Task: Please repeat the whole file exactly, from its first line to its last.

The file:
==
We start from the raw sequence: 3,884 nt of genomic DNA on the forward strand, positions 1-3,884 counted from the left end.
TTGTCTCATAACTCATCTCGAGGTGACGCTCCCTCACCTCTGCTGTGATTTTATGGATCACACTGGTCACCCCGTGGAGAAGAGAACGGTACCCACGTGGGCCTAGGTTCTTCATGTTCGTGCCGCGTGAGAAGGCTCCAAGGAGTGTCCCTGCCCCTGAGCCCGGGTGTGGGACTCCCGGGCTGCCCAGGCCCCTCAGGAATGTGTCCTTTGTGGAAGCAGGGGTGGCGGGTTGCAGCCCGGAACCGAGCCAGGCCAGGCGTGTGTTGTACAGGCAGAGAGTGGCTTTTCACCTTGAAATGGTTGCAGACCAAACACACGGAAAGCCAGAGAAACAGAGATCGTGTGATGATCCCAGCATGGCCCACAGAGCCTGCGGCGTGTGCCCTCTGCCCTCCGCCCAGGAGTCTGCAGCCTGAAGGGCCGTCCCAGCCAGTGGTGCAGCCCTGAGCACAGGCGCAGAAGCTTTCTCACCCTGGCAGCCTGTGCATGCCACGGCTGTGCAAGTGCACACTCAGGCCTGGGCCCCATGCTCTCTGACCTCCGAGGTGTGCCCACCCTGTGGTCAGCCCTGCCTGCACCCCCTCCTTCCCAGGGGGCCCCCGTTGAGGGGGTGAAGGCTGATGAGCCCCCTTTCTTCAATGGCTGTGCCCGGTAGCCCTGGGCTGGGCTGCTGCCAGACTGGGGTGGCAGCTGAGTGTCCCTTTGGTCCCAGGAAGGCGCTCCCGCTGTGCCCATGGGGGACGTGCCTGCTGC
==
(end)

We start from the raw sequence: 3,884 nt of genomic DNA on the forward strand, positions 1-3,884 counted from the left end.
TTGTCTCATAACTCATCTCGAGGTGACGCTCCCTCACCTCTGCTGTGATTTTATGGATCACACTGGTCACCCCGTGGAGAAGAGAACGGTACCCACGTGGGCCTAGGTTCTTCATGTTCGTGCCGCGTGAGAAGGCTCCAAGGAGTGTCCCTGCCCCTGAGCCCGGGTGTGGGACTCCCGGGCTGCCCAGGCCCCTCAGGAATGTGTCCTTTGTGGAAGCAGGGGTGGCGGGTTGCAGCCCGGAACCGAGCCAGGCCAGGCGTGTGTTGTACAGGCAGAGAGTGGCTTTTCACCTTGAAATGGTTGCAGACCAAACACACGGAAAGCCAGAGAAACAGAGATCGTGTGATGATCCCAGCATGGCCCACAGAGCCTGCGGCGTGTGCCCTCTGCCCTCCGCCCAGGAGTCTGCAGCCTGAAGGGCCGTCCCAGCCAGTGGTGCAGCCCTGAGCACAGGCGCAGAAGCTTTCTCACCCTGGCAGCCTGTGCATGCCACGGCTGTGCAAGTGCACACTCAGGCCTGGGCCCCATGCTCTCTGACCTCCGAGGTGTGCCCACCCTGTGGTCAGCCCTGCCTGCACCCCCTCCTTCCCAGGGGGCCCCCGTTGAGGGGGTGAAGGCTGATGAGCCCCCTTTCTTCAATGGCTGTGCCCGGTAGCCCTGGGCTGGGCTGCTGCCAGACTGGGGTGGCAGCTGAGTGTCCCTTTGGTCCCAGGAAGGCGCTCCCGCTGTGCCCATGGGGGACGTGCCTGCTGC